Holland College Blog

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Welding program sparks interest of Trade HERizons students

with 8 comments

One of the HERizons participants tries her hand at welding.


At the age of 29, Hollie Myers was losing hope of ever finding a job that would support her and her two small boys. Raven Nichols, 24, was feeling pretty much the same about the prospects for her and her daughter. So were 32-year-old Lynn Bradley, mother of four, and 28-year-old Paschale Matthews, mother of a little boy.    

For various reasons the women had all but fallen off the radar. Unable to find permanent employment or underemployed, no longer eligible for employment insurance benefits, sometimes living on social assistance, their futures looked less than rosy. The notion of returning to school to get training was almost unthinkable. There were just too many barriers to overcome.    

Their circumstances are frighteningly familiar. It’s the same situation many of women across the Island find themselves in. With their day-to-day living expenses consuming all of what little income they have, the possibility of returning to school to earn a credential and start a career almost inevitably sink below the horizon. With so few options, it becomes difficult for people to imagine how their lives could be different, and so it’s difficult to develop a plan that will enable them to move forward.    

Or that has how it has been in the past. Now there’s a new program offered by Women’s Network PEI which has enabled these four women and seven others to explore non-traditional careers in trades and technology. Through Holland College programs, Trade HERizons allows participants to explore their interests and create educational pathways and economic well-being.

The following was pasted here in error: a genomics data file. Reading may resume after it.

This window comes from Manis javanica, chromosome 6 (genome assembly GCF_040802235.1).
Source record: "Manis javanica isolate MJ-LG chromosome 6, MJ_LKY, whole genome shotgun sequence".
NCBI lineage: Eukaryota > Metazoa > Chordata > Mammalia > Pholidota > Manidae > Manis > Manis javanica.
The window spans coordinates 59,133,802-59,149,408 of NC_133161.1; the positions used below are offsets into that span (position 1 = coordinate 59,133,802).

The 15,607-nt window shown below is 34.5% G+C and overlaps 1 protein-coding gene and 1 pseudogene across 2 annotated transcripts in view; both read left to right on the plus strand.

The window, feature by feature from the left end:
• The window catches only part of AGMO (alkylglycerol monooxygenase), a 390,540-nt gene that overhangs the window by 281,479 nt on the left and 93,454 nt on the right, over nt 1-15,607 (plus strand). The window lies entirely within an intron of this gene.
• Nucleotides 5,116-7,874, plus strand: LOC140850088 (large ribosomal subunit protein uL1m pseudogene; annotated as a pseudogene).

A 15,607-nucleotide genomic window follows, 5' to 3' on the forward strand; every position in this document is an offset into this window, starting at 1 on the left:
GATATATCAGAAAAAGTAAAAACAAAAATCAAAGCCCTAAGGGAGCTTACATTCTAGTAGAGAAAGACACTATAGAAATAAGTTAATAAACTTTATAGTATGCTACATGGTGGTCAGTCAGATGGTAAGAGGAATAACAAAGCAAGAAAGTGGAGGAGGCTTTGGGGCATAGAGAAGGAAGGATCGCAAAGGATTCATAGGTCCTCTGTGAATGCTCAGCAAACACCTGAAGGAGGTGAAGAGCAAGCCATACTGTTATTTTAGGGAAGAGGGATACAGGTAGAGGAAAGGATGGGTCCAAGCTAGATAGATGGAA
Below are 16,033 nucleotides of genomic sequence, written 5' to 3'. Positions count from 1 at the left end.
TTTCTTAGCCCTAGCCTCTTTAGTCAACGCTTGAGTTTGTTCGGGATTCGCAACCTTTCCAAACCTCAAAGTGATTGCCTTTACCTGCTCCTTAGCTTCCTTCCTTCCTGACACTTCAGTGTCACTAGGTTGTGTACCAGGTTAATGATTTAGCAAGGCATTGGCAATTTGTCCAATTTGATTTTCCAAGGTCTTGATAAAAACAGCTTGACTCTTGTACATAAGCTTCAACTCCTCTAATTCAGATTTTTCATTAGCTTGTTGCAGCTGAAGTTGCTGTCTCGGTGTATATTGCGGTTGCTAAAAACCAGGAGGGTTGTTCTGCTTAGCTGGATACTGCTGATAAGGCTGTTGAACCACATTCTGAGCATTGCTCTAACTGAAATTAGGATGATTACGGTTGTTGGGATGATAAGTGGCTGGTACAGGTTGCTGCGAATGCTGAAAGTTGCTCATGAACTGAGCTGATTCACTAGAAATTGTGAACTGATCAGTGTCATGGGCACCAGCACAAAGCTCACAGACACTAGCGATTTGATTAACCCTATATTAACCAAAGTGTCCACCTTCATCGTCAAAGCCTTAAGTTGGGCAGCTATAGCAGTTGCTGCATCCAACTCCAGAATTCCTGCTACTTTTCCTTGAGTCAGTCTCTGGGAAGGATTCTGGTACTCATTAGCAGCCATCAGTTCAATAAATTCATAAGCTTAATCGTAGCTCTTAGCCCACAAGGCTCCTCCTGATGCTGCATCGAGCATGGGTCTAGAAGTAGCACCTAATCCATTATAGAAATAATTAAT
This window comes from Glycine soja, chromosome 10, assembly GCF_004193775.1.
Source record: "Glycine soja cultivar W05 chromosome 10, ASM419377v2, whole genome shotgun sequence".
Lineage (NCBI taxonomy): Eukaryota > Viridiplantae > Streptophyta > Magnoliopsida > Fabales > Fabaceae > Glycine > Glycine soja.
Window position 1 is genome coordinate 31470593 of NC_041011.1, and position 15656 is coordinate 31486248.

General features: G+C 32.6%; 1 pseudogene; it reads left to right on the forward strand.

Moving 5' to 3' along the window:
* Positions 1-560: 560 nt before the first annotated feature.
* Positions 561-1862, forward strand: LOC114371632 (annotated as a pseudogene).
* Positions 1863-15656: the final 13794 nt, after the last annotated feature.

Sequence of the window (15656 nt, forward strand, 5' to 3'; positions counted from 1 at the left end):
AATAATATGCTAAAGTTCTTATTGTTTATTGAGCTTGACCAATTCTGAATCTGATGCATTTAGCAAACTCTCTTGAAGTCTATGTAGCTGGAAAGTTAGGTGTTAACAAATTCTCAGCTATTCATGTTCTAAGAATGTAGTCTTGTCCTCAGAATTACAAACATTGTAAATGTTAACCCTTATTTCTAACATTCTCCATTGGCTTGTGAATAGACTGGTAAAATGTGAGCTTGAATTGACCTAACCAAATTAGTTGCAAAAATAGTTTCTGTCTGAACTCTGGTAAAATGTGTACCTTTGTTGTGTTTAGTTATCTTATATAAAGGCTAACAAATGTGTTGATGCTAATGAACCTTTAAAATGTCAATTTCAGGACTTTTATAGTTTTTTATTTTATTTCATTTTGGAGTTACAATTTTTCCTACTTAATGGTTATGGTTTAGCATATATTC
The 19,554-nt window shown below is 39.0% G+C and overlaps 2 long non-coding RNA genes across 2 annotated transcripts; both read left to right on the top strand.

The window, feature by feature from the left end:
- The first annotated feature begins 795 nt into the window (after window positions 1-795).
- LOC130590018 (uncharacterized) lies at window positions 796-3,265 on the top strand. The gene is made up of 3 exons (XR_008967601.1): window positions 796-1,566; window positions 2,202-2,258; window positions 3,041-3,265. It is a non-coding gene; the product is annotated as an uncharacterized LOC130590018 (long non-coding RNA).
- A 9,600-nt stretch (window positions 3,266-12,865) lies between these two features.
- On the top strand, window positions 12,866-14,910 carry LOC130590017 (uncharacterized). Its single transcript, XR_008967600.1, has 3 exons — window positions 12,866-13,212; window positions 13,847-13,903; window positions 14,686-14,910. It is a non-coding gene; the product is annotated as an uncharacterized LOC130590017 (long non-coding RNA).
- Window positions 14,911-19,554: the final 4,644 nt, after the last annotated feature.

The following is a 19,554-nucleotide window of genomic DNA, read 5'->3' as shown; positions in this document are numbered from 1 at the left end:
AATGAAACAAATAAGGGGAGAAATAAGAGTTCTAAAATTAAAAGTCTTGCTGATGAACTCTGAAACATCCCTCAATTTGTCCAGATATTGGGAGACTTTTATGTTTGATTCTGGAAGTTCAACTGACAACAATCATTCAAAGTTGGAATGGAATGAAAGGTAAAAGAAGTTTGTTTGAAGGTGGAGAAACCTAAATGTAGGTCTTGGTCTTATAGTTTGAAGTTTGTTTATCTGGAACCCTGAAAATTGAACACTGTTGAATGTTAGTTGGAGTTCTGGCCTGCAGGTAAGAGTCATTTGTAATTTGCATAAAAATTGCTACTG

It’s not just about providing women with experiences that will enable them to start planning a future (as though that weren’t enough); it’s about meeting the labour force needs of the province. Shortages are predicted for the skilled construction trades and technology occupations on P.E.I. in the near future, so these women are exploring career opportunities in areas where work will be available.    

“We are really excited about this project because it allows women the opportunity to find a career that pays well and will allow them to create a livelihood for themselves. The Province of PEI has been an excellent partner because they recognize that it is important to help reduce barriers to women’s participation in the workforce. They also recognize that this program helps meet the upcoming labour shortage in skilled trades on PEI,” said Sara Roach-Lewis, Trade HERizons project manager.    

Lynn, Hollie, Paschale and Raven in the welding shop.